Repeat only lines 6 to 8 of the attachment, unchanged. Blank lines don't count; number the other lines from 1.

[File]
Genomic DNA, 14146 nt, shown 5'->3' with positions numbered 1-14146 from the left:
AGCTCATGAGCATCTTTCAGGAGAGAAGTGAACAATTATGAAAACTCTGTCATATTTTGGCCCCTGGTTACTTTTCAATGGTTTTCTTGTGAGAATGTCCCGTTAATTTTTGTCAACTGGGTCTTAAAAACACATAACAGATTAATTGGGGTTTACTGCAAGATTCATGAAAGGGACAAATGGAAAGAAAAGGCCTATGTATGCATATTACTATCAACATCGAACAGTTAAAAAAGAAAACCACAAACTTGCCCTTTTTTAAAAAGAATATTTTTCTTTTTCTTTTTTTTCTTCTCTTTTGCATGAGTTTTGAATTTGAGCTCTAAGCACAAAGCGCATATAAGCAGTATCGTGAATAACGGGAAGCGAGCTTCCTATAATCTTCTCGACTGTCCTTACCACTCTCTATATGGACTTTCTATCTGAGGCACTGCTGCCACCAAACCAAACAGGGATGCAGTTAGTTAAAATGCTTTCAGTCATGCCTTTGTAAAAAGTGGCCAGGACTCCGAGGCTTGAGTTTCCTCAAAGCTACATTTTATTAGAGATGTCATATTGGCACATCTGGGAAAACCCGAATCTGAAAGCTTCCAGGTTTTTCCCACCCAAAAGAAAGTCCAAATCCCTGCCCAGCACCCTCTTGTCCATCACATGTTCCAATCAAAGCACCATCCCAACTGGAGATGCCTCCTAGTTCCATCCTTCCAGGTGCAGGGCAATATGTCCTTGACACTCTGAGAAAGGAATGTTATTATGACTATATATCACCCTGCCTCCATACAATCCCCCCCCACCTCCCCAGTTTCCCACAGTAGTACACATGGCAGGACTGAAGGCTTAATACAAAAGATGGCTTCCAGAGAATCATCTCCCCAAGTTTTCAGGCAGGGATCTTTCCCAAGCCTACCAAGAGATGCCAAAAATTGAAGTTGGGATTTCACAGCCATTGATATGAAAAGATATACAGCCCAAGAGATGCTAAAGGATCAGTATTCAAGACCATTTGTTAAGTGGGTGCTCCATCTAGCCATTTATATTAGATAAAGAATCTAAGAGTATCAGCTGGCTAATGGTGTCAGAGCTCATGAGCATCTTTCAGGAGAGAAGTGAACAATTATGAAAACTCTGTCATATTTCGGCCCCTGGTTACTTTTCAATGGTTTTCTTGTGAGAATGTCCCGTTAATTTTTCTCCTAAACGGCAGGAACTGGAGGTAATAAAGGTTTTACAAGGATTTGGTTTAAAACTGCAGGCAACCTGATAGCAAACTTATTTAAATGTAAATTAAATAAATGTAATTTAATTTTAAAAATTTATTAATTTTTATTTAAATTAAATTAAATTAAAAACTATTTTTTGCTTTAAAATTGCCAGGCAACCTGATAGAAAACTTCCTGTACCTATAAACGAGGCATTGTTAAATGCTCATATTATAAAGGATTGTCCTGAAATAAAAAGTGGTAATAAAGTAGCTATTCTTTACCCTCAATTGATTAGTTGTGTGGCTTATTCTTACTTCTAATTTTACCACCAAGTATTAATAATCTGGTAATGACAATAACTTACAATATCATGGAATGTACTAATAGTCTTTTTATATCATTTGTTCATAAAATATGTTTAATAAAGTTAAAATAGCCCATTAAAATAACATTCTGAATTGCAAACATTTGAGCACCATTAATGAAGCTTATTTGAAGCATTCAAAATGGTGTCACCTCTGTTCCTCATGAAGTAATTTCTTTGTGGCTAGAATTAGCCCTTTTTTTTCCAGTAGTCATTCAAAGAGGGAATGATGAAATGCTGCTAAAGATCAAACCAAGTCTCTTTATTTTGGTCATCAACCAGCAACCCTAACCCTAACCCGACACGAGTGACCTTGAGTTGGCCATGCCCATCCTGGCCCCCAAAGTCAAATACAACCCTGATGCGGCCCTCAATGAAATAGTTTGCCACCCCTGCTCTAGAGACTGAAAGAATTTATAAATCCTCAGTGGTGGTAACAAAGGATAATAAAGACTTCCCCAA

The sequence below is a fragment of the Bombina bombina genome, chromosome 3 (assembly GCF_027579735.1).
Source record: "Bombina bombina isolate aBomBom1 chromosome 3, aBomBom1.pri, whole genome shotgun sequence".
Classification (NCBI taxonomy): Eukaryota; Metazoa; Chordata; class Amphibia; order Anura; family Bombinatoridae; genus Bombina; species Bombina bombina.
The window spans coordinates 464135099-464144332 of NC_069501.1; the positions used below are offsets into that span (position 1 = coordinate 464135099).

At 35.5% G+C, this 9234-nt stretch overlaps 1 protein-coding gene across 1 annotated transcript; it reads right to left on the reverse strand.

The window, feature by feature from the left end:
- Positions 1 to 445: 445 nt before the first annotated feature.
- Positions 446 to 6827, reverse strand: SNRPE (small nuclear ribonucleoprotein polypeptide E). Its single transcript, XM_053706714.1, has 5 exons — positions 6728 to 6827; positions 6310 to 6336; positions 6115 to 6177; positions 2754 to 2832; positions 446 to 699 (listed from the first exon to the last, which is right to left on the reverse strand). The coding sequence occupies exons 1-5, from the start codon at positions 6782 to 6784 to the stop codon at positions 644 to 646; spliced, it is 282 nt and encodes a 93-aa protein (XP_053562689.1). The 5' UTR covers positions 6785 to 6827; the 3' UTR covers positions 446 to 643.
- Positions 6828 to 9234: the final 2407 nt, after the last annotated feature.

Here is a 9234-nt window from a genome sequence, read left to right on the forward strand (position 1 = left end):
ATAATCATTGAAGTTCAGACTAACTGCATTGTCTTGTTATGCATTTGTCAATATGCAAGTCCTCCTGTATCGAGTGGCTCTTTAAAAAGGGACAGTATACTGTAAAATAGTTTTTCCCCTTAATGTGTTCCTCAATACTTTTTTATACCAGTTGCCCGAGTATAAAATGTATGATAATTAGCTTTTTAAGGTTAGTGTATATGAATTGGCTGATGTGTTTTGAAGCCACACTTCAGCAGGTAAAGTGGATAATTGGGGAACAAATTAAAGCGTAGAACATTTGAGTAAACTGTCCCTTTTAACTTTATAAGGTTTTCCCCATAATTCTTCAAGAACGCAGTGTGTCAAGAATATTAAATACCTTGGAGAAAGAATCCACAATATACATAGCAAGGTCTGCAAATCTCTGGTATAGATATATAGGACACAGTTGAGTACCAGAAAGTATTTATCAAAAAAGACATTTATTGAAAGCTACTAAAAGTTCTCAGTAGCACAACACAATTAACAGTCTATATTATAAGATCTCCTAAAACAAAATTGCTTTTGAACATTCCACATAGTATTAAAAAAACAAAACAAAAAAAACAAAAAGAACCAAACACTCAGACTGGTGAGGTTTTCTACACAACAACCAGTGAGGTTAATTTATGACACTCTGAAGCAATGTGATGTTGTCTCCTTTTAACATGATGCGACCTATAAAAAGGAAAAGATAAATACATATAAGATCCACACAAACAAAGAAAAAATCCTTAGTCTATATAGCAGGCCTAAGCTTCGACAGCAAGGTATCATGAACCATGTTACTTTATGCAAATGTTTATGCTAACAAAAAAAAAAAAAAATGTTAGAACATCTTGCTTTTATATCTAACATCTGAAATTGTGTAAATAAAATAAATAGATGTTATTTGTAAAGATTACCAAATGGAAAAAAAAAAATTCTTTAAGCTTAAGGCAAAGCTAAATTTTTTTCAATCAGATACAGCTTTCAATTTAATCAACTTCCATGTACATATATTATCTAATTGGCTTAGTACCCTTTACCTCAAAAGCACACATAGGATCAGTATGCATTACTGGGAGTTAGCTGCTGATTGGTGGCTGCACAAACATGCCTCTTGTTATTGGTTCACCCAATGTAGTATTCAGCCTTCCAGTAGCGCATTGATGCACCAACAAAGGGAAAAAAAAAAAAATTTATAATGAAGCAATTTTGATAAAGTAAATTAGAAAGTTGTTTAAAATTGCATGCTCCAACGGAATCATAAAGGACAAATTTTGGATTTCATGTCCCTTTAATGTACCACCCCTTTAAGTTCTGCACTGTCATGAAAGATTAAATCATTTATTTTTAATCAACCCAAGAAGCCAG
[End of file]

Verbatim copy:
The window spans coordinates 464135099-464144332 of NC_069501.1; the positions used below are offsets into that span (position 1 = coordinate 464135099).

At 35.5% G+C, this 9234-nt stretch overlaps 1 protein-coding gene across 1 annotated transcript; it reads right to left on the reverse strand.

The window, feature by feature from the left end: